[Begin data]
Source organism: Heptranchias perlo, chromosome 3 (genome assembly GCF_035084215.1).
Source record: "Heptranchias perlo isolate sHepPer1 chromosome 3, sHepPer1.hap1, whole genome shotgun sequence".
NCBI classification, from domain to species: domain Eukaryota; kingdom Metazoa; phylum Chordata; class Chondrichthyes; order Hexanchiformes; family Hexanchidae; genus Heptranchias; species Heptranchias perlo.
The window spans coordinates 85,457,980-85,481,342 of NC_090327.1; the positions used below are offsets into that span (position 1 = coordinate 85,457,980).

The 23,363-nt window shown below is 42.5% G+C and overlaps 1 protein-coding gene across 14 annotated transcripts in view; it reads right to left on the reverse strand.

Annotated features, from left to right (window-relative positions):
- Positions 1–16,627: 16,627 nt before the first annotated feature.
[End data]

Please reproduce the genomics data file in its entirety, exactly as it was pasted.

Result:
Source organism: Heptranchias perlo, chromosome 3 (genome assembly GCF_035084215.1).
Source record: "Heptranchias perlo isolate sHepPer1 chromosome 3, sHepPer1.hap1, whole genome shotgun sequence".
NCBI classification, from domain to species: domain Eukaryota; kingdom Metazoa; phylum Chordata; class Chondrichthyes; order Hexanchiformes; family Hexanchidae; genus Heptranchias; species Heptranchias perlo.
The window spans coordinates 85,457,980-85,481,342 of NC_090327.1; the positions used below are offsets into that span (position 1 = coordinate 85,457,980).

The 23,363-nt window shown below is 42.5% G+C and overlaps 1 protein-coding gene across 14 annotated transcripts in view; it reads right to left on the reverse strand.

Annotated features, from left to right (window-relative positions):
- Positions 1–16,627: 16,627 nt before the first annotated feature.